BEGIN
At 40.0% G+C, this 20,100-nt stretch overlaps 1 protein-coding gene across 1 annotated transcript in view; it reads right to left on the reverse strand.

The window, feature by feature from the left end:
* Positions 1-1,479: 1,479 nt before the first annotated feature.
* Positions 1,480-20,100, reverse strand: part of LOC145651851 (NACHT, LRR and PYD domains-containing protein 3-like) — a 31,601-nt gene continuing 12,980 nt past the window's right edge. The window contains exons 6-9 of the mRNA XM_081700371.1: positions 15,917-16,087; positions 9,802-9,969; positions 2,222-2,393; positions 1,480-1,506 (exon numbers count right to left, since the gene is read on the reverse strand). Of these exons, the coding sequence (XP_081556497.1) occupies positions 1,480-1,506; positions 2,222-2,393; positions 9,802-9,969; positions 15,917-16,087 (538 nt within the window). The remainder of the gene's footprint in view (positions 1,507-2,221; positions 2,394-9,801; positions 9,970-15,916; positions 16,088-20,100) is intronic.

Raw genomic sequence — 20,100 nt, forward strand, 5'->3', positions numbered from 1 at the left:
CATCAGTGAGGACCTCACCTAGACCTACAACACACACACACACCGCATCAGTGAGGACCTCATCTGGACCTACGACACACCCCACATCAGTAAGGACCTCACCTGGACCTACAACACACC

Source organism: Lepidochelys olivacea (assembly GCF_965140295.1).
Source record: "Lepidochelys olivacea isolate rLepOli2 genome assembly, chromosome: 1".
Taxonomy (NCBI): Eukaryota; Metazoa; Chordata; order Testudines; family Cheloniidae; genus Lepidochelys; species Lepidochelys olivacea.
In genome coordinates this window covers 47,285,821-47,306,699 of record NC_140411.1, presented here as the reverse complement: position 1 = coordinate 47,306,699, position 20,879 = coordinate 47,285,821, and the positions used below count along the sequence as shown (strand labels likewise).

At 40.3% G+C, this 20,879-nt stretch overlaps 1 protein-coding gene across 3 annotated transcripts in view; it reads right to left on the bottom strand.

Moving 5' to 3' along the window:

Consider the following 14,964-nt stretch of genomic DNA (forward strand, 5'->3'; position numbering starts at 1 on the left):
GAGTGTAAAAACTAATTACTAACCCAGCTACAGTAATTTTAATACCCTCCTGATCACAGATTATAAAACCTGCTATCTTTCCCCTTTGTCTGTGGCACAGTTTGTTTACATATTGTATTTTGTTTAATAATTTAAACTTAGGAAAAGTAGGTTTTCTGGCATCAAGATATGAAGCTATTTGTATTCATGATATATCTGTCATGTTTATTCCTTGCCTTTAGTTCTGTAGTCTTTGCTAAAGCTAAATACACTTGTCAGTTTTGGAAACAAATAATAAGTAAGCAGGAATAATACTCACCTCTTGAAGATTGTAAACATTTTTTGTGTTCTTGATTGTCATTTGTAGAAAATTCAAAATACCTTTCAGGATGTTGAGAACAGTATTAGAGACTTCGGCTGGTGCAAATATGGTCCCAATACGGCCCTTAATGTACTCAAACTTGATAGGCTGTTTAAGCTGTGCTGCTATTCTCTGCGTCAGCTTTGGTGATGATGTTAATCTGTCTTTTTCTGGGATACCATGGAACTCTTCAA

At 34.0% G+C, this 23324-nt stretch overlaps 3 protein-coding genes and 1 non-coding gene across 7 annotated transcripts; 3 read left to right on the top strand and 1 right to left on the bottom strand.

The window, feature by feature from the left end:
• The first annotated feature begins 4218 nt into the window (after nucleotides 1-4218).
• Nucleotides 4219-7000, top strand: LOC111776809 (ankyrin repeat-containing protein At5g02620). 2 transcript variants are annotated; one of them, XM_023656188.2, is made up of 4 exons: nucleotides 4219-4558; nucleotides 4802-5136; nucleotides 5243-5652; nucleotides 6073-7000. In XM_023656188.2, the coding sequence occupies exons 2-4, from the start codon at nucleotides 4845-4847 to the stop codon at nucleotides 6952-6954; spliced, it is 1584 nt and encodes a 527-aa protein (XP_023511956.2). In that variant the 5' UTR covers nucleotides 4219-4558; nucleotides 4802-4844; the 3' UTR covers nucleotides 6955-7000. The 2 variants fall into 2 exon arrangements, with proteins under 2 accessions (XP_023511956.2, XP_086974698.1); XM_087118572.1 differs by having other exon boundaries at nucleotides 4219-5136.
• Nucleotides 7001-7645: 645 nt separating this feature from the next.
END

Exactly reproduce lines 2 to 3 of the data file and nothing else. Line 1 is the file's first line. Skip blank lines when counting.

The window, feature by feature from the left end:
* Positions 1-1,479: 1,479 nt before the first annotated feature.